This is an incredible book, a real tour de force in explaining in layman's terms some of the most amazing and important recent developments in neuroscience, biology and psychology, at the same time relating them to the artistic achievements of Klimt, Schiele and Kokoschka in Vienna 1900. If there is a flaw, it is Kandel's avoidance of any discussion of music, and especially of Schoenberg, who also painted artworks that fit much better into his thesis than those of Klimt, Schiele and Kokoschka. T...more
Eric Kandel deserves a lot of praise. Not only did his pioneering work on the neurobiology of memory pave the way for our modern understanding of mind, he has also untiringly pursued the integration of neuroscience and psychiatry. Moreover, he has always resisted going along with the widespread dismissal of Freudian thought in neuroscience, and kept an open mind with regard to psychoanalysis. For all his work, Kandel deserves praise.

But not for this book.

While I enjoyed his depiction of coffeeho...more
Melissa Earley
I found so many unconvincing and troubling statements and bad art history interpretations after just a casual flip through the book's captions and then the first 40 or so pages that I gave up. Dr. Kandel may know his neuroscience (I don't even know about that--I didn't get that far), but he does not know history or art history well enough or broadly enough to make this a worthwhile read. His summary of the Enlightenment was completely off base, as if he had read Candide and somehow missed that i...more
Mason Sawyer
Awesome book! I learned sooo much about the medical profession in which I work and the arts! I had no clue the depth of detail I was lacking. I knew that 1900 Vienna was inspirational to economics due to my favorite economist Von Mises but the book opened my eyes to the world of 1900 Vienna and all that it signified and changed for the rest of the world! Modern US Medicine was founded on Vienna's school of medicine. That's not all, the theories on the unconscious are incredible and intriguing. I...more
Not clear what the point of this book is. The chapters reviewing early Vienna psychologists (Freud) and artists (Klimt, Schiele) are interesting but I find myself asking why? Where is all this going...I think that this is ill-conceived. He is clearly interested in Austrian Art and his intellectual roots in Vienna around 1930s. but, then he tries to realte all this to modern cognitive and neuroscience and the links are either not there or tenuous. So, it all does not seem well motivated or indeed...more
Keith Kendall
Part one is a review of some pornographic material from about 1900 from Vienna. Freud also figures prominently in Part 1. Part 2 and Part 3 can't leave that heritage behind. It's time to exercise the rule that it's okay to not read the whole thing. Based on the topic of this book, it is no wonder that the Viennese period of greatness collapsed.
500 pages of science, art history, and art criticism written in a very straight forward manner, science for the general public. Some brain science is numbingly dull. This book helped me to recognize Freud as the first to place unconscious thought so central to psychology. Also it helped me start to realize how much of human thought is unconscious and how much our emotions and feelings are part of our thoughts. The author explains some fascinating results in testing consciousness near the end of...more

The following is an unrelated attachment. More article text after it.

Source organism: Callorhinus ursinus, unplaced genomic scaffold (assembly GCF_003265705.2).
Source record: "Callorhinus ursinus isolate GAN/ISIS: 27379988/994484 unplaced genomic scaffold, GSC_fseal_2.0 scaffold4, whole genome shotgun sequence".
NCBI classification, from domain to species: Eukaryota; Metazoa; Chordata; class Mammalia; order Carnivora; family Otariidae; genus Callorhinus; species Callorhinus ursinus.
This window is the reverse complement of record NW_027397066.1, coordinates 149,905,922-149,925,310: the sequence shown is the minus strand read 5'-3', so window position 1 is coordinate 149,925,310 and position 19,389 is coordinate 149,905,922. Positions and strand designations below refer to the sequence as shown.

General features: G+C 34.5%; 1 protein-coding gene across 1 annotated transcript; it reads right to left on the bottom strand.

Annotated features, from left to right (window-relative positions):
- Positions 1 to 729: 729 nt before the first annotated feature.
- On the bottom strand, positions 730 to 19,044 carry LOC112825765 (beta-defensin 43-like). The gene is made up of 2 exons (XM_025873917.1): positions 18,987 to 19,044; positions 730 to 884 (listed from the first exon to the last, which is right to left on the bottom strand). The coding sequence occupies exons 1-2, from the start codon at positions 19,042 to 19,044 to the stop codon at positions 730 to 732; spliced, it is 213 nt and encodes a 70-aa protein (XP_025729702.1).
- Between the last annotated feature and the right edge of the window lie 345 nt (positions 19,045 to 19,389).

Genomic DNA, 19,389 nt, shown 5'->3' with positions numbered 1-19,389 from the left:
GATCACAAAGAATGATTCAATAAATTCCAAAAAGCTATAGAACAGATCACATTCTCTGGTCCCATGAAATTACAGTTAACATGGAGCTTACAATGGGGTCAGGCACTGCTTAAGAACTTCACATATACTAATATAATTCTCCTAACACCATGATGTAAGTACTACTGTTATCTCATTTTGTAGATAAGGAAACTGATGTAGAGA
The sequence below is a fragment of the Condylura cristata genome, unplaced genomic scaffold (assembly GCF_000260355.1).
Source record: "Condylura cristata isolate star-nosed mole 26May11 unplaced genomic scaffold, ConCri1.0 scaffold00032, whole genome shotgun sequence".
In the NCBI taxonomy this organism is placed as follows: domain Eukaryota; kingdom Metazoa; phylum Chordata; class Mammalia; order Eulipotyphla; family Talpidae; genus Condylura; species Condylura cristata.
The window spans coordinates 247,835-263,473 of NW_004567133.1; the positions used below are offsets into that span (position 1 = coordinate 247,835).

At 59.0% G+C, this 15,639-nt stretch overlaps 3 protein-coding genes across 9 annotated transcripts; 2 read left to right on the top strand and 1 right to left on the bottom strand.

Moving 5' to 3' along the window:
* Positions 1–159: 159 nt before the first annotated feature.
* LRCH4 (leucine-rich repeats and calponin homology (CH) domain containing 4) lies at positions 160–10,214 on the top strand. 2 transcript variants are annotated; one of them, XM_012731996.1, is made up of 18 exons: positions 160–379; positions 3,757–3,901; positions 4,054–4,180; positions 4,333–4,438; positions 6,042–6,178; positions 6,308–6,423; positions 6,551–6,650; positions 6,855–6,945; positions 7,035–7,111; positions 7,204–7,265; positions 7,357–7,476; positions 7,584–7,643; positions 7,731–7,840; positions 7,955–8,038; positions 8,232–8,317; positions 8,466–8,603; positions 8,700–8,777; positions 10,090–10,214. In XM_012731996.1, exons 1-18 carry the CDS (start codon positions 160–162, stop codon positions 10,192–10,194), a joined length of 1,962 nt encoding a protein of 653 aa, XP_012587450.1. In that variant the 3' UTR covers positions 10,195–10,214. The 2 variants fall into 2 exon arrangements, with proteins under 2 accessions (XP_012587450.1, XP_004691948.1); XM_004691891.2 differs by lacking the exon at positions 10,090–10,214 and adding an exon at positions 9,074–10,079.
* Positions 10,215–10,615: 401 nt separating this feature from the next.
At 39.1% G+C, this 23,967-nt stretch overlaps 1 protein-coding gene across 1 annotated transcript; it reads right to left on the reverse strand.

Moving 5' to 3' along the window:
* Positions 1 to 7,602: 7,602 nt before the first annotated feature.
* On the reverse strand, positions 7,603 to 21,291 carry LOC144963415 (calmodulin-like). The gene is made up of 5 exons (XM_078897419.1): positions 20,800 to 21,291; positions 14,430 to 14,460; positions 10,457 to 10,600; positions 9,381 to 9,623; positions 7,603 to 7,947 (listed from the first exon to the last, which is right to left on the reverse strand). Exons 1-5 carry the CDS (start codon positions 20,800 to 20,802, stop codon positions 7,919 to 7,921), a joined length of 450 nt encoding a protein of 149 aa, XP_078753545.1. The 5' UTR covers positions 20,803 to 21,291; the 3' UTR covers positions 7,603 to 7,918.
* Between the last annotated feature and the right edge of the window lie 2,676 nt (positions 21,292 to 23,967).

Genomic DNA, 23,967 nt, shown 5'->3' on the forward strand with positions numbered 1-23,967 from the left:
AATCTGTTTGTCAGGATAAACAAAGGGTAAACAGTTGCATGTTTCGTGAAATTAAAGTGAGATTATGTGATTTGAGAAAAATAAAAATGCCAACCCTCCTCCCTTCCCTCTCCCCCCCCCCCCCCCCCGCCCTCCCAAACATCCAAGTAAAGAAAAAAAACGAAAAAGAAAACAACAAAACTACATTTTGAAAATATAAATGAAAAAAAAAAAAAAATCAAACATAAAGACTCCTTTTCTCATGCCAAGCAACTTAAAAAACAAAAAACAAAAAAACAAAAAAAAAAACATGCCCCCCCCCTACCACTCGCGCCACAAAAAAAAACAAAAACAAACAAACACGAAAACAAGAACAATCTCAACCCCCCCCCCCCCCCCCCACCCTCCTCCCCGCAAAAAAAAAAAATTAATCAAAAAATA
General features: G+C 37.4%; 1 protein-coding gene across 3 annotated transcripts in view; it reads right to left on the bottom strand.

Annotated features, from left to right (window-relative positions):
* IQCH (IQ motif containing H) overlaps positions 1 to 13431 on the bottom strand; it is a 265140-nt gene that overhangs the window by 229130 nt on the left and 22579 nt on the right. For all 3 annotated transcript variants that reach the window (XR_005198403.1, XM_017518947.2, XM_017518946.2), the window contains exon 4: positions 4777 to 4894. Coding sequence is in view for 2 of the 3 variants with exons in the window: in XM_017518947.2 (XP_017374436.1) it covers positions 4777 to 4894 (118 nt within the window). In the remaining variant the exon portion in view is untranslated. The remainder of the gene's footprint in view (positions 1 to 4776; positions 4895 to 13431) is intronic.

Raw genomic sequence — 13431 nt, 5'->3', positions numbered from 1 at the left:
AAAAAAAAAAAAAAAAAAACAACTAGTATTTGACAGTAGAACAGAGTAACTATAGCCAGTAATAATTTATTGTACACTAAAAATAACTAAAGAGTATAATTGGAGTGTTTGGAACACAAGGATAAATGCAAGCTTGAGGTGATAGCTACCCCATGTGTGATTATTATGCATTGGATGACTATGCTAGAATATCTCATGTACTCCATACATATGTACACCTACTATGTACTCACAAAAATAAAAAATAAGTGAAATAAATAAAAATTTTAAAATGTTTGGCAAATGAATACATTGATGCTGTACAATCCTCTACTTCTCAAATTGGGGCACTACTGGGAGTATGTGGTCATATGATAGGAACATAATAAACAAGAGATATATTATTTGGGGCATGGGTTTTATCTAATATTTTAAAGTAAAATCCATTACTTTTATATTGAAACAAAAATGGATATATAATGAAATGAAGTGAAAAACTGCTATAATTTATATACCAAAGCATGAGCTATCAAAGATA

Kandel is a NObel laureate for work on neural biology. Here he explores the salon culture of 1900's Vienna, with scientists like Freud, and artists like Klimpt and Schiele. He describes how they brought a scientific analysis to the human mind, and to the meaning of and response to, art. Kandel clearly has a deep knowledge of the art of the time, and his own expertise allows him to give a lucid discussion of the development of modern art criticism and history. Although a little redundant, and per...more
opens a window onto Vienna c. 1900 - conservative & anti-semitic, avant garde and poetic all at the same time
Fascinating! The section about Messerschmidt's creativity while suffering from mental illness must be shared; not only did his "internal conflicts not hinder his imagination," but they actually seemed to be "more original than the excellent work" done prior to illness. One writer commented, "Messerschmidt's madness proved to be strangely liberating...he began to make art that was true to himself...his demons were now his muses, and he made the creative best of them by portraying them" in his scu...more
David Redden
This is a great book if you're interested in Viennese expressionist art and/or neuroscience, otherwise it will be one heck of a slog. In this book, Kandel, a Nobel Prize winner, explores ways in which art and neuroscience have or might in the future connect to inform each other, focusing specifically on the expressionist painters, Klimmt, and Schiele. I read this mostly as a follow-up to Hans-Georg Gadamer's Truth and Method, which presents a more purely philosophical view on how we interpret an...more
E. Journey
Dr. Kandel's Nobel Prize (2000) Prize is in Physiology or Medicine for "research on the physiological basis of memory storage in neurons." Thus, it is not surprising that, at the conclusion to this book, he believes that there is a need for what he calls a biology of aesthetics (or neuroaesthetics, in particular), that field of study which integrates the creation and appreciation of art, not only with the psychology, but also the biology, of the mind. Predictably, when it comes to art, the biolo...more
Ani Artinyan